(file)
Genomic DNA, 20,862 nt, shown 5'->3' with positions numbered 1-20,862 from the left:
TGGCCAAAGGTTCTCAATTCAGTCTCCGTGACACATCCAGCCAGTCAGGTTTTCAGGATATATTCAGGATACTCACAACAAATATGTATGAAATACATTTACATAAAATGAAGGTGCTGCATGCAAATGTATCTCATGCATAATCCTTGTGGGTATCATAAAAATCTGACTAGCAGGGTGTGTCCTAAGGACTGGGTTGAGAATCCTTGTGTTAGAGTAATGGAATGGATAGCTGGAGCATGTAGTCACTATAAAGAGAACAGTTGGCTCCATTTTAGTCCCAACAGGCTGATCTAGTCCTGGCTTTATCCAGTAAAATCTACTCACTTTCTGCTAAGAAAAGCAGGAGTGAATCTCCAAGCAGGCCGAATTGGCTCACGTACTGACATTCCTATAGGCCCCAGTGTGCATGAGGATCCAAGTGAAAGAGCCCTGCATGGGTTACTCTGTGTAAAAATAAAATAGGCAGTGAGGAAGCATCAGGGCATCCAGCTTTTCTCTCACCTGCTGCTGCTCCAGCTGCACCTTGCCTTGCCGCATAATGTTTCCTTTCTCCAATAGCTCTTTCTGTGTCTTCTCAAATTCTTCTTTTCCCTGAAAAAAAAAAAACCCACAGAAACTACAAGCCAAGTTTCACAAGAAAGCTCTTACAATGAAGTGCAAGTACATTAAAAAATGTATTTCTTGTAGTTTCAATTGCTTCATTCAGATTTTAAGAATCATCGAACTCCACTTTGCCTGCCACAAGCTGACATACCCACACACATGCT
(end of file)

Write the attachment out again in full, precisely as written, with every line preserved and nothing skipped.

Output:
Genomic DNA, 20,862 nt, shown 5'->3' with positions numbered 1-20,862 from the left:
TGGCCAAAGGTTCTCAATTCAGTCTCCGTGACACATCCAGCCAGTCAGGTTTTCAGGATATATTCAGGATACTCACAACAAATATGTATGAAATACATTTACATAAAATGAAGGTGCTGCATGCAAATGTATCTCATGCATAATCCTTGTGGGTATCATAAAAATCTGACTAGCAGGGTGTGTCCTAAGGACTGGGTTGAGAATCCTTGTGTTAGAGTAATGGAATGGATAGCTGGAGCATGTAGTCACTATAAAGAGAACAGTTGGCTCCATTTTAGTCCCAACAGGCTGATCTAGTCCTGGCTTTATCCAGTAAAATCTACTCACTTTCTGCTAAGAAAAGCAGGAGTGAATCTCCAAGCAGGCCGAATTGGCTCACGTACTGACATTCCTATAGGCCCCAGTGTGCATGAGGATCCAAGTGAAAGAGCCCTGCATGGGTTACTCTGTGTAAAAATAAAATAGGCAGTGAGGAAGCATCAGGGCATCCAGCTTTTCTCTCACCTGCTGCTGCTCCAGCTGCACCTTGCCTTGCCGCATAATGTTTCCTTTCTCCAATAGCTCTTTCTGTGTCTTCTCAAATTCTTCTTTTCCCTGAAAAAAAAAAAACCCACAGAAACTACAAGCCAAGTTTCACAAGAAAGCTCTTACAATGAAGTGCAAGTACATTAAAAAATGTATTTCTTGTAGTTTCAATTGCTTCATTCAGATTTTAAGAATCATCGAACTCCACTTTGCCTGCCACAAGCTGACATACCCACACACATGCT